Under-investigation CTV construction manager accused of taking engine design and patenting it in US

The convicted fraudster facing a police investigation over the construction of the Canterbury Television building has been awarded a US patent for a invention he's accused of stealing from a friend.

Documents seen by APNZ show the patent for a system that would enable truck engines to run on a mixture of diesel and LPG was granted in July to Will Fisher - an alias used by Gerald Morton Shirtcliff.

Backyard inventor Phil Stanley claims the design is his and that Shirtcliff stole it after fleeing Mr Stanley's Christchurch home, where he lived while on home detention.

The men met in Christchurch in 2005, shortly before Shirtcliff was jailed for a GST fraud in which he falsified the books of a failing business he sold to a Queenstown couple.


Mr Stanley says he and his partner, Sue Lyons, took pity on Shirtcliff and visited him in prison.

Two weeks into his 20-month sentence, they pleaded with a judge to let him serve the rest of his term on home detention at their New Brighton house.

"We looked after him like he was one of the family," Mr Stanley said.

During that time, Mr Stanley was working on the engine project, and says he often discussed it with Shirtcliff.

Mr Stanley believes that once Shirtcliff's home-detention bracelet was removed, he disappeared to Australia with comprehensive notes and drawings on the project.

He spoke out after Shirtcliff's appearance before the royal commission of inquiry into the collapse of the CTV building, killing 115 people, in the February 2011 Christchurch earthquake.

Shirtcliff was construction manager on the project.

Mr Stanley, 62, alleges that when Shirtcliff left him in 2007, he moved to Brisbane, patented the engine idea and sold the technology.


Investor Wayne Smith said he paid Shirtcliff a $1000-a-week retainer to bring it to market.

The contract was severed after "about a year", according to Mr Smith, who says he has since spent $1 million employing German experts to work on the design.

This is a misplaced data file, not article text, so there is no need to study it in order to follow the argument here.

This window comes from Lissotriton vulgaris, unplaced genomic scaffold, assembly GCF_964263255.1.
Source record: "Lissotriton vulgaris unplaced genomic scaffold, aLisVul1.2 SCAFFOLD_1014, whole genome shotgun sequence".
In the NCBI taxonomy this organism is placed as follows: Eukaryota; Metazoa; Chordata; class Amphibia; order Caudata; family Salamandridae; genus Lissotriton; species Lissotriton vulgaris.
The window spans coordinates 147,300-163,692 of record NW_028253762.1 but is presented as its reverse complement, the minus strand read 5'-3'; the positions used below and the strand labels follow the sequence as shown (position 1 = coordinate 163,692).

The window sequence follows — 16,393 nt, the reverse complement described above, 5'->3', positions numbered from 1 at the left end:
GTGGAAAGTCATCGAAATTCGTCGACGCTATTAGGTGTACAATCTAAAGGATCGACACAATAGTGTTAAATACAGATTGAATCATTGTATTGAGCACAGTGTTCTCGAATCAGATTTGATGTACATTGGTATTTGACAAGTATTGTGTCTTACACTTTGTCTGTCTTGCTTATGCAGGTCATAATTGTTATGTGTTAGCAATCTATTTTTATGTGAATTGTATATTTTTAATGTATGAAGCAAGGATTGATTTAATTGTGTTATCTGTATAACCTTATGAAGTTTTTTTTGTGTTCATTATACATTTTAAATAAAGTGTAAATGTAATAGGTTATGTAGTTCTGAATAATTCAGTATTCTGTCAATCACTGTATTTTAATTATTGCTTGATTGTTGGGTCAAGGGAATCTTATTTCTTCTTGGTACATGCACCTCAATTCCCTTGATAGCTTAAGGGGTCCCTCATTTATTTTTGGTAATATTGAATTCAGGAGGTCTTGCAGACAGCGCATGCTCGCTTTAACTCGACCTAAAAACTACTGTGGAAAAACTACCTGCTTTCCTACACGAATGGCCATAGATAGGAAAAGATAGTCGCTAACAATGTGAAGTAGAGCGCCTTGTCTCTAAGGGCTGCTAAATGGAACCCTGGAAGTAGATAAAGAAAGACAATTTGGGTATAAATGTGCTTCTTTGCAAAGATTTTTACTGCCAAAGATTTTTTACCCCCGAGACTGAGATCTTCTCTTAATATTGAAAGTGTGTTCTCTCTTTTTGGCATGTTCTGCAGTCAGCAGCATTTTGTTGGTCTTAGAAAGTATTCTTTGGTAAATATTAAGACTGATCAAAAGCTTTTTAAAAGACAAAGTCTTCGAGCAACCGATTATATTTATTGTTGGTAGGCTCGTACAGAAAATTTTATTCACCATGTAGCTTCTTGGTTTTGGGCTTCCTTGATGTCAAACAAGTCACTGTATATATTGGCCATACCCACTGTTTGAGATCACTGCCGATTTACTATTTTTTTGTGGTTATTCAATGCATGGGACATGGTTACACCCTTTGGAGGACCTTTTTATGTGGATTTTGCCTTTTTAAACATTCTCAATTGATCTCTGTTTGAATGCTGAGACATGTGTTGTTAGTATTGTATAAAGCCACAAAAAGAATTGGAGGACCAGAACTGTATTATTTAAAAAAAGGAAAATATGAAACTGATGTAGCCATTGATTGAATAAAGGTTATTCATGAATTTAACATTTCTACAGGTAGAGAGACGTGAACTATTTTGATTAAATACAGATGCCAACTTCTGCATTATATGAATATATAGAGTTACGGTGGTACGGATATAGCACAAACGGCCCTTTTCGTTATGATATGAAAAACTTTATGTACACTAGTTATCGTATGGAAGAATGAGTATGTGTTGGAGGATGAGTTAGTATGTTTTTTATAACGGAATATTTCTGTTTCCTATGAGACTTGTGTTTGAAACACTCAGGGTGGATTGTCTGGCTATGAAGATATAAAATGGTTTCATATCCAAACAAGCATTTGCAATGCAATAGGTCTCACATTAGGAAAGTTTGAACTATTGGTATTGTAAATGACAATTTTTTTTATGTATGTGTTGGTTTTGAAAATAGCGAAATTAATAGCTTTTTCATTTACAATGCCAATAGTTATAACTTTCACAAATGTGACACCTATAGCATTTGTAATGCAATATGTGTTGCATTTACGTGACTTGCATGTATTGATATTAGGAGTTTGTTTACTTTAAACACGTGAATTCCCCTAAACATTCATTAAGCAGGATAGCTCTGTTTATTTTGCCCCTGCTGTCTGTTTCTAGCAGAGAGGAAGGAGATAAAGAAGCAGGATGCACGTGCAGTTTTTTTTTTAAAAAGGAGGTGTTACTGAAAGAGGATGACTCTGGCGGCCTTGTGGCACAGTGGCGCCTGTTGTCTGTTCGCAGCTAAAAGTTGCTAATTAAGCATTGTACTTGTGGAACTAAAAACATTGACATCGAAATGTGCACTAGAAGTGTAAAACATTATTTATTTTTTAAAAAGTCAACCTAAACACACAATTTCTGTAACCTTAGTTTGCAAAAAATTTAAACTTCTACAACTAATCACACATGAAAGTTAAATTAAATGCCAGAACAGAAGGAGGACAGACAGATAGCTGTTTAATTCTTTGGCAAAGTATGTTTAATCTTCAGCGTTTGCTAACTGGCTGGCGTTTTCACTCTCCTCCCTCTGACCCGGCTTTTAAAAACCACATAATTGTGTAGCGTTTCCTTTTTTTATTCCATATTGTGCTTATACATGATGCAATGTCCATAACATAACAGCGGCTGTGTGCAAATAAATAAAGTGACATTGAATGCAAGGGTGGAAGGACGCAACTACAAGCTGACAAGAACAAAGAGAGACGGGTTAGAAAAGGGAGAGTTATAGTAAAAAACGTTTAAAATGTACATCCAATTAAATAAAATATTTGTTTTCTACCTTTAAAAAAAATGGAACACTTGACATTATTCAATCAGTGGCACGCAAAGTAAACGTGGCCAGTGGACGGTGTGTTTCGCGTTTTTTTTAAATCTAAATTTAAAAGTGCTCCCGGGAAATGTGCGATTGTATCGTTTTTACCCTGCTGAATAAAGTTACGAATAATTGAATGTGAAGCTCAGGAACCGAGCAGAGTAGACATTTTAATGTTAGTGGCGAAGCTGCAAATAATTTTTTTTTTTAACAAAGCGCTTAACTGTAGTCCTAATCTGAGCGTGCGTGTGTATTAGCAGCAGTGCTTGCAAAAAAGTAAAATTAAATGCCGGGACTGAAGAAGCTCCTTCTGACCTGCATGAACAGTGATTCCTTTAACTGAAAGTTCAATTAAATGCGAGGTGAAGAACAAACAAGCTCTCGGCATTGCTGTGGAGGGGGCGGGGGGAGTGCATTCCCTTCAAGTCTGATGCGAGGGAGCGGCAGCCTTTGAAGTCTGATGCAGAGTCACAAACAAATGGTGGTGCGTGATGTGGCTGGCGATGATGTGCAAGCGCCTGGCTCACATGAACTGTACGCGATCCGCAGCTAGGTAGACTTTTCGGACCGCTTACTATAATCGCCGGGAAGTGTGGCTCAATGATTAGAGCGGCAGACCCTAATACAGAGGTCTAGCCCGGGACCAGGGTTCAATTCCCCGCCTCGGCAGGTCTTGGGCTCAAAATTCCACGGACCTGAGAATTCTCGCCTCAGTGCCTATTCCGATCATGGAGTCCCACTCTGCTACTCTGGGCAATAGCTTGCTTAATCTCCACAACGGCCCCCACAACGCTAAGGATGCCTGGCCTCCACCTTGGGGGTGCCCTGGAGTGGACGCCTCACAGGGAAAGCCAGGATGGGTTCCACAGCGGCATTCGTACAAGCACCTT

In the meantime, Shirtcliff was contracting for global engineering consultancy WorleyParsons and chipping away at the American market, getting his patent on July 16 through DGC Industries, a company linked to the Fisher alias.

Shirtcliff, 67, could not be traced at the home outside Brisbane he shares with his wife, Julie Rook.

But his lawyer, David Tucker, said Shirtcliff strenuously denied Mr Stanley's claim.

"No allegation has ever been made of that nature by the Stanleys to our client, no demand from lawyers of the Stanleys has ever been received, nor demand by any other person.

"We are instructed that it is a complete fabrication."

Shirtcliff initially refused to give evidence to the royal commission.

When he did, he was accused of "distancing" himself from responsibility for the CTV building collapse after claiming he had limited input into the construction process.

Shirtcliff told the hearing he was a graduate civil engineer. Asked why he lived in Australia under the Fisher identity, he said it was because of "family issues".

Since giving evidence, he has been accused of stealing the identity of William Fisher, with whom he worked in South Africa, and faking an engineering degree to get jobs in New Zealand and Australia.

It is alleged the fake degree from Sheffield University gave him entry to a masters programme at the University of New South Wales in 1971, which led to his getting a master of engineering science in highway engineering.

The university is investigating Shirtcliff's background and says that if the claims are proved, it will cancel his degree.

Australia's professional engineering body has written to Shirtcliff asking him to respond to allegations he faked his degree and lied about his qualifications.

The allegations may be referred to the Australian Federal Police.

Shirtcliff has denied the claims, but yesterday it emerged they were being investigated by a senior New Zealand police officer.

Building and Construction Minister Maurice Williamson said Shirtcliff could face extradition to New Zealand and criminal charges.

"One hundred and 15 people lost their lives," he told Radio NZ. "If a person was using a fake ID and was the engineer supervising the building ... I think there could be some pretty serious charges to be laid."

Shirtcliff's contract with WorleyParsons ended last month. The firm said a review of projects he worked on had found no irregularities.

Mr Stanley is now living at Mapua near Nelson, "on the breadline".

He would like to challenge the US patent but said he couldn't afford the $100,000-plus he estimates it would cost in legal bills.

He said Mr Smith had made him a "generous offer" of a financial return if the technology became profitable.

"I'm happy to leave it at that. But I'm certainly happy for Gerry [Shirtcliff]] to face what he deserves, and I'll assist in seeing that happen."